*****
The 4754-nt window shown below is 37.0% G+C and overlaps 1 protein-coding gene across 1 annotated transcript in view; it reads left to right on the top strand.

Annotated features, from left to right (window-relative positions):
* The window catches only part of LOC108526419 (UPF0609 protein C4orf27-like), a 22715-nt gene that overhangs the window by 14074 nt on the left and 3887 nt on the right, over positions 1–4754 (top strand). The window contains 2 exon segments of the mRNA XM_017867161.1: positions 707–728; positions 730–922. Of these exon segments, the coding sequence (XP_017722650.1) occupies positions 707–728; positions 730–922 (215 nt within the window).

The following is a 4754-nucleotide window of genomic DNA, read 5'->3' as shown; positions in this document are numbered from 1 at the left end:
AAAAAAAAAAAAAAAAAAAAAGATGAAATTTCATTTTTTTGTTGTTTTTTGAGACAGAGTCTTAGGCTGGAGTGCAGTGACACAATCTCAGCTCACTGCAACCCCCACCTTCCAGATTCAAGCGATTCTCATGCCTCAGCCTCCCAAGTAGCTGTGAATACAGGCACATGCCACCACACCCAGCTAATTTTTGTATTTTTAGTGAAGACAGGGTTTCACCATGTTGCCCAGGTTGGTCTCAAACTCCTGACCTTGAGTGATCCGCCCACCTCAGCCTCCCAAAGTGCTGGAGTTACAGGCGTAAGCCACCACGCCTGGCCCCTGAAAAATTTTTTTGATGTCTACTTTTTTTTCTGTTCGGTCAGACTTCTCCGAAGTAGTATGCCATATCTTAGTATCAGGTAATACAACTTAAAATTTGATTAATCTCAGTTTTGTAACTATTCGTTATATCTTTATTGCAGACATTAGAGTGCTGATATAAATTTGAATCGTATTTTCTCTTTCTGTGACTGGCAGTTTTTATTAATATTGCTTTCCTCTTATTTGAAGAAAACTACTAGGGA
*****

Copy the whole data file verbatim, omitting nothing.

The 4754-nt window shown below is 37.0% G+C and overlaps 1 protein-coding gene across 1 annotated transcript in view; it reads left to right on the top strand.

Annotated features, from left to right (window-relative positions):
* The window catches only part of LOC108526419 (UPF0609 protein C4orf27-like), a 22715-nt gene that overhangs the window by 14074 nt on the left and 3887 nt on the right, over positions 1–4754 (top strand). The window contains 2 exon segments of the mRNA XM_017867161.1: positions 707–728; positions 730–922. Of these exon segments, the coding sequence (XP_017722650.1) occupies positions 707–728; positions 730–922 (215 nt within the window).

The following is a 4754-nucleotide window of genomic DNA, read 5'->3' as shown; positions in this document are numbered from 1 at the left end:
AAAAAAAAAAAAAAAAAAAAAGATGAAATTTCATTTTTTTGTTGTTTTTTGAGACAGAGTCTTAGGCTGGAGTGCAGTGACACAATCTCAGCTCACTGCAACCCCCACCTTCCAGATTCAAGCGATTCTCATGCCTCAGCCTCCCAAGTAGCTGTGAATACAGGCACATGCCACCACACCCAGCTAATTTTTGTATTTTTAGTGAAGACAGGGTTTCACCATGTTGCCCAGGTTGGTCTCAAACTCCTGACCTTGAGTGATCCGCCCACCTCAGCCTCCCAAAGTGCTGGAGTTACAGGCGTAAGCCACCACGCCTGGCCCCTGAAAAATTTTTTTGATGTCTACTTTTTTTTCTGTTCGGTCAGACTTCTCCGAAGTAGTATGCCATATCTTAGTATCAGGTAATACAACTTAAAATTTGATTAATCTCAGTTTTGTAACTATTCGTTATATCTTTATTGCAGACATTAGAGTGCTGATATAAATTTGAATCGTATTTTCTCTTTCTGTGACTGGCAGTTTTTATTAATATTGCTTTCCTCTTATTTGAAGAAAACTACTAGGGA